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Lung Cancer: Drugs May Block Metastasis-Driving Protein

Conquest - Summer 2011

 

Jonathan Kurie, M.D. (left), mentored
Yanan Yang, Ph.D., postdoctoral 
fellow, in the discovery of the role 
of the Jagged2 protein.
Photo: Wyatt McSpadden

Researchers have discovered a new, key component in the spread of lung cancer in the protein Jagged2 — which silences protective microRNA (miR-200) — as well as a likely way to block it with drugs now in clinical trial.

“We think metastasis is initiated by the tumor microenvironment,” says Jonathan Kurie, M.D., professor in MD Anderson’s Department of Thoracic/Head and Neck Medical Oncology and senior author on the paper.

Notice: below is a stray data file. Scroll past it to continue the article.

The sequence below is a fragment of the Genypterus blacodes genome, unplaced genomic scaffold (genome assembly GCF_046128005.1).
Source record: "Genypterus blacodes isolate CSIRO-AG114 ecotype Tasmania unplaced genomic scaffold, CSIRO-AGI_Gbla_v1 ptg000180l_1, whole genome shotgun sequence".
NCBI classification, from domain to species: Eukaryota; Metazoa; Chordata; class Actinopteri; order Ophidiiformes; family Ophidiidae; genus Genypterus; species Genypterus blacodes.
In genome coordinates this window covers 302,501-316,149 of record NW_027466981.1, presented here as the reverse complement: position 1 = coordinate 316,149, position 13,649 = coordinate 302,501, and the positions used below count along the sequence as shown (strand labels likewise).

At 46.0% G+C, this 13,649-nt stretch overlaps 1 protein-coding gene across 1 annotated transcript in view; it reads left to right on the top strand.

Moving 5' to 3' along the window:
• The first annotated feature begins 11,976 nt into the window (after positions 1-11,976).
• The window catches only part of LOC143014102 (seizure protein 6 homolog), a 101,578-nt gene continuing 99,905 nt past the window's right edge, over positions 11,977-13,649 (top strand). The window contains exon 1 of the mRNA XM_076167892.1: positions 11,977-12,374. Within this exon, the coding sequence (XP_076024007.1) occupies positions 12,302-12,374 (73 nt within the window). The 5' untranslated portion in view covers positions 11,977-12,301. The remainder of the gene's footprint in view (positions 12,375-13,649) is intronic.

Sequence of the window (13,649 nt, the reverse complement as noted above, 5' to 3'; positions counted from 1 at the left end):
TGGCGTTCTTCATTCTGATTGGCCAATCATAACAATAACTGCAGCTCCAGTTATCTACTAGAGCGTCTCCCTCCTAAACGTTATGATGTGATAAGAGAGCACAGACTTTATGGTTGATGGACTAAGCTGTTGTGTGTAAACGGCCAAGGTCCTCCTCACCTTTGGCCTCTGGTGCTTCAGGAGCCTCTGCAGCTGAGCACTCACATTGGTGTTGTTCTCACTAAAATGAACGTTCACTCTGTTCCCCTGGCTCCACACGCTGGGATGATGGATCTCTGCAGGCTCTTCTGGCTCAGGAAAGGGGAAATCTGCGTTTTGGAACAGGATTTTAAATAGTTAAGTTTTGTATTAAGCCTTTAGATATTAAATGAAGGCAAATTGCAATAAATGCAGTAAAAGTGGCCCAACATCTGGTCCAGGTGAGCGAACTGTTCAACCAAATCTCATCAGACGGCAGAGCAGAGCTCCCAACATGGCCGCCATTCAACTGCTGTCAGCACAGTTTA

“Cells metastasize in response to external cues, one of which is Jagged2,” says Yanan Yang, Ph.D., Kurie’s postdoctoral fellow and the study’s first author.

Reported in the March 14, 2011, edition of the Journal of Clinical Investigation.


© 2014 The University of Texas MD Anderson Cancer Center